The Airbnb and more general rental area is largely considered to be underdeveloped in Greece due to the country’s high rate of owner occupancy. Moreover, it is only recently that the country has established itself as a long-weekend destination, thanks to accelerated tourist numbers and cheaper flights over the past two years. Between 2013 and 2018, a 648% increase was recorded in city break visitors, according to Athens’ mayoral office.

Although FDI into real estate is improving, “Greece has not yet seen anything spectacular like in Spain, Portugal or Cyprus, given that the recovery here has had a slower pace. The major deterrent is high taxation and bureaucracy. The latter has improved in recent years but still has some way to go,” says Mr Kambourides.

A logistics centre?

Greece has an enviable geostrategic location in Europe, providing easy access to three continents and a lucrative shipping industry, which is key to the country's economy. “During the crisis, shipping performed well and was not too affected because Greece conducts so much international business,” says Nektarios Demenopoulos, deputy manager of Piraeus Port Authority.

Indeed, some within the country believe that Greece could easily become a global logistics centre, especially for Asian countries looking to penetrate south and central Europe, by acting as a gateway to the EU by sea, rail and air.

Greece’s privatisation process has witnessed significant FDI in the logistics space over the past two years. Indeed, in August 2016, Athens' Piraeus port was partly privatised and bought by shipping company China Cosco. Moreover, Thessaloniki’s port was acquired by German, Russian and French companies, while 14 regional airports were bought by Germany's Fraport, and a major Greek railway operator was sold to Italy’s state railway company.  

“Cosco’s management has been very successful. It is willing to invest heavily and this has improved productivity. In 2017, the port’s capacity rose to an all-time high,” says Mr Demenopoulos. Piraeus is not only Greece’s biggest port, but one of Europe’s busiest for passengers and Europe’s seventh biggest commercial port, according to the Lloyd’s Top 100 Global Ports ranking.

The Greek government has infrastructure projects valued at €21.6bn either in progress or upcoming, according to Enterprise Greece. Of these projects, 54.22% relate to either rail, transit transport or tourism infrastructure, with 10% to 15% of them funded by the private sector. This percentage would rise if public-private partnerships were added to the mix.

Future energy hub

With very few of its own reserves, Greece has been a major importer of oil for decades. Since the 1970s oil crisis, it has also come to rely on indigenous lignite, a cheap fossil fuel that is highly damaging to the environment. On the basis of population, Greece burns more lignite than any other country in the world, according to pollution monitor Airclim.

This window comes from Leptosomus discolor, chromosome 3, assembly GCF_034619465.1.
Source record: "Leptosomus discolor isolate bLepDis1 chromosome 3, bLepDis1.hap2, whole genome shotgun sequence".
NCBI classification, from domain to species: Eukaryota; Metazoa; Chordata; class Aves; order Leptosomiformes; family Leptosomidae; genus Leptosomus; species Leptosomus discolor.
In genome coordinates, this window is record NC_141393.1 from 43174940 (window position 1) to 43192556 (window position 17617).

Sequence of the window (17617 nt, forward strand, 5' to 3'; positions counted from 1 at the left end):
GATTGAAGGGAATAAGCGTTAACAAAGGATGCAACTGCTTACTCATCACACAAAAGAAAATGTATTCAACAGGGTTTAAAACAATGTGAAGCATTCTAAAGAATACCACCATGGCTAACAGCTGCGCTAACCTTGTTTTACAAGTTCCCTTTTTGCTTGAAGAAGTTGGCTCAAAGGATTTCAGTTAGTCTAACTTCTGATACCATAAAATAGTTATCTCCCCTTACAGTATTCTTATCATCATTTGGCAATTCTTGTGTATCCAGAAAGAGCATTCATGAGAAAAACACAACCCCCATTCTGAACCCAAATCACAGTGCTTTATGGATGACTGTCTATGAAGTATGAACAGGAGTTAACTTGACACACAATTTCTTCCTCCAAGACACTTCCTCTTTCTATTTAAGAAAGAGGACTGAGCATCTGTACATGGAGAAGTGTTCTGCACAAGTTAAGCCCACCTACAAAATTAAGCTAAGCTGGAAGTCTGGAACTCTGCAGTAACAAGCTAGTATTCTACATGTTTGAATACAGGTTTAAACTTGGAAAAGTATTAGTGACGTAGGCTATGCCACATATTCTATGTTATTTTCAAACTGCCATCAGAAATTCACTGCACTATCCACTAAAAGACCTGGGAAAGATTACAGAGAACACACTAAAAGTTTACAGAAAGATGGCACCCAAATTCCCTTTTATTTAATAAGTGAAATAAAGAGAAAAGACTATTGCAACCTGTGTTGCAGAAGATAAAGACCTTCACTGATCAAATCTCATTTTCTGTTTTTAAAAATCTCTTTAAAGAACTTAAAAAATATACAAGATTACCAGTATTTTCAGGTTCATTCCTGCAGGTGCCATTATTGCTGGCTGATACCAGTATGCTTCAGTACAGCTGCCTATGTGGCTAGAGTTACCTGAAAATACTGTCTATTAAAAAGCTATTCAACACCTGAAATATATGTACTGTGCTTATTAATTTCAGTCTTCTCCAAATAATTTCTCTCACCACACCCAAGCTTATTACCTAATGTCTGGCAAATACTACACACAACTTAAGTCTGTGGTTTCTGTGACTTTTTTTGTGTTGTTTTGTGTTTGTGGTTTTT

“Greece can serve as a great energy hub in terms of electricity and gas – not least, because of its geographic location. There are a number of gas pipes and electricity interconnectors planned to go through Greece,” says Riccardo Lambiris, chief executive of state-run asset management company HRADF. 

For example, the EuroAsia Interconnector is a proposed project between Greece, Cyprus and Israel to connect their power grids via the world's longest submarine power cable. It is a leading Project of Common Interest for the EU.

In addition to this, the Trans Adriatic Pipeline project is under construction to transport natural gas from Azerbaijan’s giant Shah Deniz II field to Europe via Greece and other countries. More than two-thirds of the pipeline has been completed. In 2018, a consortium consisting of US Exxon Mobil, France’s Total and Hellenic Petroleum were awarded a tender to explore oil and gas off Crete.

Regarding renewable energy, Greece was one of the first EU countries to reach the ’20-20-20’ target: obtaining 20% of its energy from renewables before 2020. The country’s potential is immense considering its year-long sun, wind and tidal resources. To this end, it has enjoyed significant investment from the US, China, Japan and Europe.

Italy’s Enel Green Power (EGP) is by far the biggest source of greenfield FDI in Greece’s renewable sector, according to data from greenfield investment monitor fDi Markets. Valentino Rossi, EGP’s head of business development, says: “Enel paused investment in Greece [because of the crisis] but now we’re cautiously optimistic [and] may consider investing again. We’re very happy with how we’ve been treated [in Greece]. However, there’s much to do regarding the simplification of the permitting process.”

Ms Kottaridi contends that the renewable energy sector is still very young in Greece. “There are big opportunities for agriculture: farming land’s organic waste can be turned into energy [and there’s big potential for geothermal greenhouses],” she says.